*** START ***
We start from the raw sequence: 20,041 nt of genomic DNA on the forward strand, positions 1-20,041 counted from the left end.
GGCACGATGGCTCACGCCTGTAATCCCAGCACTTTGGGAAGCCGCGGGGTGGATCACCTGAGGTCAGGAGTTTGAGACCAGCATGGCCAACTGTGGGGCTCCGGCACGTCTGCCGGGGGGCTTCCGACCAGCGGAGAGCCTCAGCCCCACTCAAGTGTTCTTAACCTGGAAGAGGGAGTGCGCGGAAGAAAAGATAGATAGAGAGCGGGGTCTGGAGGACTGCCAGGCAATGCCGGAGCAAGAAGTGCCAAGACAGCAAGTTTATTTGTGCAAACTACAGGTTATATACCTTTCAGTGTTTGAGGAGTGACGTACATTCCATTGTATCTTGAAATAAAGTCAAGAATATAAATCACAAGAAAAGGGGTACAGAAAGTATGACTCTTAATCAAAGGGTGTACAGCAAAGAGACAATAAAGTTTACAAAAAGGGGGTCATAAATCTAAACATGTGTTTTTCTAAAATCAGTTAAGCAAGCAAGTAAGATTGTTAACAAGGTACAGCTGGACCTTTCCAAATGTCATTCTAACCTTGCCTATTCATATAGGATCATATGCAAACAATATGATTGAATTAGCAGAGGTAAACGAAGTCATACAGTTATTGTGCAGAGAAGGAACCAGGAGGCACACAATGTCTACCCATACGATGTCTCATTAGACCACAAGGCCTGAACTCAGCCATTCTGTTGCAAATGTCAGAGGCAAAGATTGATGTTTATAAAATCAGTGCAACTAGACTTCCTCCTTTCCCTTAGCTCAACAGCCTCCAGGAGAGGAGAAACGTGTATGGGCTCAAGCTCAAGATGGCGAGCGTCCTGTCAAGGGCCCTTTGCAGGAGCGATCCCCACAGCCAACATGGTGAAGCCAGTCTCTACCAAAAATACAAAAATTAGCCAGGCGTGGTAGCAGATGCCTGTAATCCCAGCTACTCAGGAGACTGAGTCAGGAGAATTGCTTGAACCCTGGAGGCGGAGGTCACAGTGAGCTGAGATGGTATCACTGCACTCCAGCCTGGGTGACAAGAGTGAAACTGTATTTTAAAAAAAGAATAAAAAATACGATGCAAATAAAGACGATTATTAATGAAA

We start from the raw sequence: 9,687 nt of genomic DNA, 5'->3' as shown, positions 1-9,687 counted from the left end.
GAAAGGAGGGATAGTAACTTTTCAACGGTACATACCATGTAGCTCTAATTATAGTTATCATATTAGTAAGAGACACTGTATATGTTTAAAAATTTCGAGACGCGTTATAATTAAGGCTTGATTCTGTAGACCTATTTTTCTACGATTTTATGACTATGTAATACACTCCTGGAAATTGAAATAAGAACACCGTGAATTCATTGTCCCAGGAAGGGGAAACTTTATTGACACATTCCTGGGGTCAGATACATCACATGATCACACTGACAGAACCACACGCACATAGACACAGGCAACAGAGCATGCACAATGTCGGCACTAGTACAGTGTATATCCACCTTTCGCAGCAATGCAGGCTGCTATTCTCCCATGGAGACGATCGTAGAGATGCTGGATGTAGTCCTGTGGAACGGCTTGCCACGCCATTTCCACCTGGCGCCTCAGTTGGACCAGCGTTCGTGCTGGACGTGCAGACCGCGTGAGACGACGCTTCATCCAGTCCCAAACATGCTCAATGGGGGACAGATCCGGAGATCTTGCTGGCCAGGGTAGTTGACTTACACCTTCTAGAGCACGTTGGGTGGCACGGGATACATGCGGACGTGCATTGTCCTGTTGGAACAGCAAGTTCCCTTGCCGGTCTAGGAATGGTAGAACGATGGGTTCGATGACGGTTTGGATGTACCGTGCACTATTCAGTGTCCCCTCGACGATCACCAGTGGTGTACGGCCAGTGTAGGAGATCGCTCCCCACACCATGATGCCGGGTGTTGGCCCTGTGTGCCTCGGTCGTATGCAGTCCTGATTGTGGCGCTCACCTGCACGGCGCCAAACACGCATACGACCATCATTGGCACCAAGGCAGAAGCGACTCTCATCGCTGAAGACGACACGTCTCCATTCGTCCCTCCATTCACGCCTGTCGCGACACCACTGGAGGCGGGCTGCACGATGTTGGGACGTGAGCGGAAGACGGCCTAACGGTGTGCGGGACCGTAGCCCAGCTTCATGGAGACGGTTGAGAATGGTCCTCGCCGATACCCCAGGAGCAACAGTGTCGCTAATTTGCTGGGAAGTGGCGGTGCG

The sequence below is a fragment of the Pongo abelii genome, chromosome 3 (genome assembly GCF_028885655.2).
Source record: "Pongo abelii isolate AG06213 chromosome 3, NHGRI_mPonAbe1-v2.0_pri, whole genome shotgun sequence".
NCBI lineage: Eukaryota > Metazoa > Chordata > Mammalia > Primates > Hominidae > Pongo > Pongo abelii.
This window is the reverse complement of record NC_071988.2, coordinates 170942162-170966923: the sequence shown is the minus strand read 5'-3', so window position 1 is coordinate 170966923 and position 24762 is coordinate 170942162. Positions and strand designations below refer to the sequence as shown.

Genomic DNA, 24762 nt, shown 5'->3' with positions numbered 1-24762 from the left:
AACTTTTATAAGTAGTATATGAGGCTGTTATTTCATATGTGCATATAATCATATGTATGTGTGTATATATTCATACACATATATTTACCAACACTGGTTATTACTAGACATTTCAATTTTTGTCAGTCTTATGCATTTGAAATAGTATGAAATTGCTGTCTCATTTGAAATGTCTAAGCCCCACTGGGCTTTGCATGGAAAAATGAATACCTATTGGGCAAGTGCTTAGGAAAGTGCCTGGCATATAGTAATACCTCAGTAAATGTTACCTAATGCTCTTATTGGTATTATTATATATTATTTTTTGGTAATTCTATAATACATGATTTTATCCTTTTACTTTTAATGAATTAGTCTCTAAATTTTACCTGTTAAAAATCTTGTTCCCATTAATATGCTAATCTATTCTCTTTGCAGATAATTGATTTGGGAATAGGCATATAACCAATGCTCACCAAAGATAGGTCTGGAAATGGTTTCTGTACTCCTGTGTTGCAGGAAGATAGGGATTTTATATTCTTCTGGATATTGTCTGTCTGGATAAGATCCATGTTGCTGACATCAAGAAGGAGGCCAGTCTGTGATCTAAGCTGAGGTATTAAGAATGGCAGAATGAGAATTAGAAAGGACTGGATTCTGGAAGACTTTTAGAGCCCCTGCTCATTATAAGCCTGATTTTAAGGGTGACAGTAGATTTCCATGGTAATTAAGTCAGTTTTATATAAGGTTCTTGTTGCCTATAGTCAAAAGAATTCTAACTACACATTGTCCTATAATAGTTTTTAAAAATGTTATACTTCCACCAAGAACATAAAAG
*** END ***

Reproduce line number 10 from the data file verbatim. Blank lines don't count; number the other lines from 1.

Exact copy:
AACTTTTATAAGTAGTATATGAGGCTGTTATTTCATATGTGCATATAATCATATGTATGTGTGTATATATTCATACACATATATTTACCAACACTGGTTATTACTAGACATTTCAATTTTTGTCAGTCTTATGCATTTGAAATAGTATGAAATTGCTGTCTCATTTGAAATGTCTAAGCCCCACTGGGCTTTGCATGGAAAAATGAATACCTATTGGGCAAGTGCTTAGGAAAGTGCCTGGCATATAGTAATACCTCAGTAAATGTTACCTAATGCTCTTATTGGTATTATTATATATTATTTTTTGGTAATTCTATAATACATGATTTTATCCTTTTACTTTTAATGAATTAGTCTCTAAATTTTACCTGTTAAAAATCTTGTTCCCATTAATATGCTAATCTATTCTCTTTGCAGATAATTGATTTGGGAATAGGCATATAACCAATGCTCACCAAAGATAGGTCTGGAAATGGTTTCTGTACTCCTGTGTTGCAGGAAGATAGGGATTTTATATTCTTCTGGATATTGTCTGTCTGGATAAGATCCATGTTGCTGACATCAAGAAGGAGGCCAGTCTGTGATCTAAGCTGAGGTATTAAGAATGGCAGAATGAGAATTAGAAAGGACTGGATTCTGGAAGACTTTTAGAGCCCCTGCTCATTATAAGCCTGATTTTAAGGGTGACAGTAGATTTCCATGGTAATTAAGTCAGTTTTATATAAGGTTCTTGTTGCCTATAGTCAAAAGAATTCTAACTACACATTGTCCTATAATAGTTTTTAAAAATGTTATACTTCCACCAAGAACATAAAAG